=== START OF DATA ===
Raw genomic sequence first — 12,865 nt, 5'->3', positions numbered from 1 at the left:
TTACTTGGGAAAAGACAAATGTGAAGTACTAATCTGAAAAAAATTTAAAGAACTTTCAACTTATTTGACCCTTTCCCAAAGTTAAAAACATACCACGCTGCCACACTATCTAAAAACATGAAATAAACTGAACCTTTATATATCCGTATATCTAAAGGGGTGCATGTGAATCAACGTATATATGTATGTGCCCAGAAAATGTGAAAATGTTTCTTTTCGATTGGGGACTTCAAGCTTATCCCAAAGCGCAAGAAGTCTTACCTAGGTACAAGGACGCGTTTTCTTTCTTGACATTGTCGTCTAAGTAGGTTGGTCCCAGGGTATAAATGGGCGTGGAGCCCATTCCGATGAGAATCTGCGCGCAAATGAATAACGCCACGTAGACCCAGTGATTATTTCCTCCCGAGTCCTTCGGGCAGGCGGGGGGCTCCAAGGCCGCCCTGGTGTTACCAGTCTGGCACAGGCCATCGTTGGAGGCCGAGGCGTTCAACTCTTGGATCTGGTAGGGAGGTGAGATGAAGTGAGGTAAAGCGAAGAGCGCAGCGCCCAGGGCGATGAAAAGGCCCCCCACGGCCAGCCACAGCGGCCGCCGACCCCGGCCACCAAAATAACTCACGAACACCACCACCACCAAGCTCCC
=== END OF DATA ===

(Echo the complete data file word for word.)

Raw genomic sequence first — 12,865 nt, 5'->3', positions numbered from 1 at the left:
TTACTTGGGAAAAGACAAATGTGAAGTACTAATCTGAAAAAAATTTAAAGAACTTTCAACTTATTTGACCCTTTCCCAAAGTTAAAAACATACCACGCTGCCACACTATCTAAAAACATGAAATAAACTGAACCTTTATATATCCGTATATCTAAAGGGGTGCATGTGAATCAACGTATATATGTATGTGCCCAGAAAATGTGAAAATGTTTCTTTTCGATTGGGGACTTCAAGCTTATCCCAAAGCGCAAGAAGTCTTACCTAGGTACAAGGACGCGTTTTCTTTCTTGACATTGTCGTCTAAGTAGGTTGGTCCCAGGGTATAAATGGGCGTGGAGCCCATTCCGATGAGAATCTGCGCGCAAATGAATAACGCCACGTAGACCCAGTGATTATTTCCTCCCGAGTCCTTCGGGCAGGCGGGGGGCTCCAAGGCCGCCCTGGTGTTACCAGTCTGGCACAGGCCATCGTTGGAGGCCGAGGCGTTCAACTCTTGGATCTGGTAGGGAGGTGAGATGAAGTGAGGTAAAGCGAAGAGCGCAGCGCCCAGGGCGATGAAAAGGCCCCCCACGGCCAGCCACAGCGGCCGCCGACCCCGGCCACCAAAATAACTCACGAACACCACCACCACCAAGCTCCC